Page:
James Holmes

How to Measure China’s Maritime Power

Whether Beijing emerges as the dominant naval power in the region will depend largely on what others do.

Yesterday, over at Foreign Policy, the Naval Diplomat held forth on the evolution of Chinese sea power over the next decade or so. Check it out. Bumper sticker: it’s tough to predict how swiftly and surely PLA Navy hardware and crews will mature, but China will remain a seafaring power in the broadest sense of the term. It will remain a power to reckon with.

Surly lot that they are, the editors refused to let me ramble on ad infinitum about this big, squishy subject. Forsooth! One major idea left quivering on the cutting-room floor was that naval competition is a relative, rather than absolute, process. Or rather, maritime balances are relative things. Asian geography situates so many powers so close to one another that land and air forces can shape events at sea. Indeed, Corbett could’ve been writing about present-day Asia when he defined maritime strategy as the art of determining “the mutual relations of your army and navy in a plan of war.”

Where China’s maritime project stands a decade hence, then, depends not just on how the PLA’s progress but on how its competitors fare. China can improve its seagoing forces and the shore fire support that shields them all it wants in absolute terms. But if its rivals compete effectively, they can flatten the upward trajectory of Chinese sea power — preserving such advantages as they enjoy today, and staying ahead in the competition.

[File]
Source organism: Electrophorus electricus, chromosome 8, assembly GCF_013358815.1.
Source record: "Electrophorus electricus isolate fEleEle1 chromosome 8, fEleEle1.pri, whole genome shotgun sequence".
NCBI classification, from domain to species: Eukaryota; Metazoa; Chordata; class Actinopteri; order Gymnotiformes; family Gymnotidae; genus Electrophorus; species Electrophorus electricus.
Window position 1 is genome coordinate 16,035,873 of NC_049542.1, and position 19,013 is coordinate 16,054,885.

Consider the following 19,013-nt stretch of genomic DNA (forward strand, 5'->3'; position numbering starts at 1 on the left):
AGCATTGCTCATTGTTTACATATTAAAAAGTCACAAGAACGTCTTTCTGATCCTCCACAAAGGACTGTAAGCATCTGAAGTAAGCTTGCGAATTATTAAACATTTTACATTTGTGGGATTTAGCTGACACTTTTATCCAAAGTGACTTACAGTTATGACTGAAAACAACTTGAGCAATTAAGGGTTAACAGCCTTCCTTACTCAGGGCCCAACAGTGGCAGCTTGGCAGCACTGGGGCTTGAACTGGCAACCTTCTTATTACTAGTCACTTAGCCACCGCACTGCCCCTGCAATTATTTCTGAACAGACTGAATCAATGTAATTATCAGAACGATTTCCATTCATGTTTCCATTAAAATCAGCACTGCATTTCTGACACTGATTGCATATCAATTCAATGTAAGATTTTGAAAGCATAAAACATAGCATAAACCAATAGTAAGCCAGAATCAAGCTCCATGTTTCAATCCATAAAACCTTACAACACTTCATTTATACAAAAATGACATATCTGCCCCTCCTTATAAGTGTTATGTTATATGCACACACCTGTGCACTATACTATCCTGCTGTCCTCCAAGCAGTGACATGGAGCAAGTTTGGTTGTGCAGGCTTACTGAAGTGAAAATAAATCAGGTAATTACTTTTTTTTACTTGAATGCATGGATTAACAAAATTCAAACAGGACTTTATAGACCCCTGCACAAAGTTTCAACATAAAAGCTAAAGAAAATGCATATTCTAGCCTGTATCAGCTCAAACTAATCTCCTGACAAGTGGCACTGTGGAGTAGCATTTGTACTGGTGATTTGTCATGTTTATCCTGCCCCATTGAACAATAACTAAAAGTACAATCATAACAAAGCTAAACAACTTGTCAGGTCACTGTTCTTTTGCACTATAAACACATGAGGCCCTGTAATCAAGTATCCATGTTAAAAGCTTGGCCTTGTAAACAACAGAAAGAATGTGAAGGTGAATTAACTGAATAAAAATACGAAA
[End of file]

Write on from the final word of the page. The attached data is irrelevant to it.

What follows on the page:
If they falter, on the other hand, even a so-so Chinese effort to amass maritime might could leave Beijing the regional frontrunner by default. That’s a real prospect. The U.S. military’s budgetary travails hardly need recounting. Naval leaders now speak darkly about a 257-ship fleet, down from today’s already overstretched force. Japanese military budgets remain essentially flat. Tokyo’s much-discussed uptick in defense spending is a pittance, less than 1 percent of its GDP. India’s naval project trails China’s by a wide and, in certain respects, growing margin.

On the other hand — the array of possible futures recalls Harry Truman’s wish for a three-handed economist — Beijing’s domineering conduct these past few years could prompt fellow Asian powers to make common cause. That’s what realist theories of international relations predict. By keeping their sea power strong and aggregating their capabilities, in short, America, its allies, and its friends can have considerable say in the maritime balance. A fateful choice awaits them.